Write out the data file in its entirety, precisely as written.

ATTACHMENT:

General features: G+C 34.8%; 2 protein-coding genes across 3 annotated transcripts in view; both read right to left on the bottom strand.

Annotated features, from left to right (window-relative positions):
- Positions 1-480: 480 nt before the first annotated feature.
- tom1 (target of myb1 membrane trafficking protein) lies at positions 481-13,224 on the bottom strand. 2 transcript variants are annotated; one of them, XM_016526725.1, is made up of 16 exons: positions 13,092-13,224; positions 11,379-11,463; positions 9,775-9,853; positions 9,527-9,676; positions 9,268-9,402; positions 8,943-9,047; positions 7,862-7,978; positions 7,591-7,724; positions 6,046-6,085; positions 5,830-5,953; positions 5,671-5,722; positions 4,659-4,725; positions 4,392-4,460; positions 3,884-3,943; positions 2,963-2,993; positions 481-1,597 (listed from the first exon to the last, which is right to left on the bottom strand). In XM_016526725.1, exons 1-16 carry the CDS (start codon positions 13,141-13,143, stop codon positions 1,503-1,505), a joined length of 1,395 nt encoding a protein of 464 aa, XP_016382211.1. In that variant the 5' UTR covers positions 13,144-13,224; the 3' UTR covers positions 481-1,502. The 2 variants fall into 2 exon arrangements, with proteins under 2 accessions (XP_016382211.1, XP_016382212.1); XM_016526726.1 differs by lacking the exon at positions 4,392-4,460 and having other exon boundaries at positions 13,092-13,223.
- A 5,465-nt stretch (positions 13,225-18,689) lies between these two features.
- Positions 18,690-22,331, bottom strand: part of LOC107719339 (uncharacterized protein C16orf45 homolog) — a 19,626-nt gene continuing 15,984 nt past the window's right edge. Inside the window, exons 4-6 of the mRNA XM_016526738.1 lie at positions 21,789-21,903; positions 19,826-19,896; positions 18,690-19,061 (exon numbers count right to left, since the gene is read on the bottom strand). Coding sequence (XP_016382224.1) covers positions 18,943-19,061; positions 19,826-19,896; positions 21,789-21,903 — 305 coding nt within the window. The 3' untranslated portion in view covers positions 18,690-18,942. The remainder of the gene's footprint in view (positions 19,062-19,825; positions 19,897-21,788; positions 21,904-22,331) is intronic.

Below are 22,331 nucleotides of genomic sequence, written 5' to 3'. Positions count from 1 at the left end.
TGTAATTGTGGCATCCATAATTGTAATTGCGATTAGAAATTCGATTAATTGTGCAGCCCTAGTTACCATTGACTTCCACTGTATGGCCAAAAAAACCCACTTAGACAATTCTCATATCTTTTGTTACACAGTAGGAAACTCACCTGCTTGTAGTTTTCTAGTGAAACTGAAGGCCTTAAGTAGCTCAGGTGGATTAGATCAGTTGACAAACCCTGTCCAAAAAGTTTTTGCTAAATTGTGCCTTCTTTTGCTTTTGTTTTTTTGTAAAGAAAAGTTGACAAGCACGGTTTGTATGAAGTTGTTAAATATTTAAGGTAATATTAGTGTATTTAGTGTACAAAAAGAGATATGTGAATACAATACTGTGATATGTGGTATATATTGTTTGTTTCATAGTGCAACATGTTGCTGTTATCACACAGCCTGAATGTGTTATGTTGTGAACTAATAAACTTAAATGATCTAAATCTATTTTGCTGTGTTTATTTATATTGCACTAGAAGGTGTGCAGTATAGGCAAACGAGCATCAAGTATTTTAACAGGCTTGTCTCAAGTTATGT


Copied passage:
General features: G+C 34.8%; 2 protein-coding genes across 3 annotated transcripts in view; both read right to left on the bottom strand.

Annotated features, from left to right (window-relative positions):
- Positions 1-480: 480 nt before the first annotated feature.
- tom1 (target of myb1 membrane trafficking protein) lies at positions 481-13,224 on the bottom strand. 2 transcript variants are annotated; one of them, XM_016526725.1, is made up of 16 exons: positions 13,092-13,224; positions 11,379-11,463; positions 9,775-9,853; positions 9,527-9,676; positions 9,268-9,402; positions 8,943-9,047; positions 7,862-7,978; positions 7,591-7,724; positions 6,046-6,085; positions 5,830-5,953; positions 5,671-5,722; positions 4,659-4,725; positions 4,392-4,460; positions 3,884-3,943; positions 2,963-2,993; positions 481-1,597 (listed from the first exon to the last, which is right to left on the bottom strand). In XM_016526725.1, exons 1-16 carry the CDS (start codon positions 13,141-13,143, stop codon positions 1,503-1,505), a joined length of 1,395 nt encoding a protein of 464 aa, XP_016382211.1. In that variant the 5' UTR covers positions 13,144-13,224; the 3' UTR covers positions 481-1,502. The 2 variants fall into 2 exon arrangements, with proteins under 2 accessions (XP_016382211.1, XP_016382212.1); XM_016526726.1 differs by lacking the exon at positions 4,392-4,460 and having other exon boundaries at positions 13,092-13,223.
- A 5,465-nt stretch (positions 13,225-18,689) lies between these two features.
- Positions 18,690-22,331, bottom strand: part of LOC107719339 (uncharacterized protein C16orf45 homolog) — a 19,626-nt gene continuing 15,984 nt past the window's right edge. Inside the window, exons 4-6 of the mRNA XM_016526738.1 lie at positions 21,789-21,903; positions 19,826-19,896; positions 18,690-19,061 (exon numbers count right to left, since the gene is read on the bottom strand). Coding sequence (XP_016382224.1) covers positions 18,943-19,061; positions 19,826-19,896; positions 21,789-21,903 — 305 coding nt within the window. The 3' untranslated portion in view covers positions 18,690-18,942. The remainder of the gene's footprint in view (positions 19,062-19,825; positions 19,897-21,788; positions 21,904-22,331) is intronic.

Below are 22,331 nucleotides of genomic sequence, written 5' to 3'. Positions count from 1 at the left end.
TGTAATTGTGGCATCCATAATTGTAATTGCGATTAGAAATTCGATTAATTGTGCAGCCCTAGTTACCATTGACTTCCACTGTATGGCCAAAAAAACCCACTTAGACAATTCTCATATCTTTTGTTACACAGTAGGAAACTCACCTGCTTGTAGTTTTCTAGTGAAACTGAAGGCCTTAAGTAGCTCAGGTGGATTAGATCAGTTGACAAACCCTGTCCAAAAAGTTTTTGCTAAATTGTGCCTTCTTTTGCTTTTGTTTTTTTGTAAAGAAAAGTTGACAAGCACGGTTTGTATGAAGTTGTTAAATATTTAAGGTAATATTAGTGTATTTAGTGTACAAAAAGAGATATGTGAATACAATACTGTGATATGTGGTATATATTGTTTGTTTCATAGTGCAACATGTTGCTGTTATCACACAGCCTGAATGTGTTATGTTGTGAACTAATAAACTTAAATGATCTAAATCTATTTTGCTGTGTTTATTTATATTGCACTAGAAGGTGTGCAGTATAGGCAAACGAGCATCAAGTATTTTAACAGGCTTGTCTCAAGTTATGT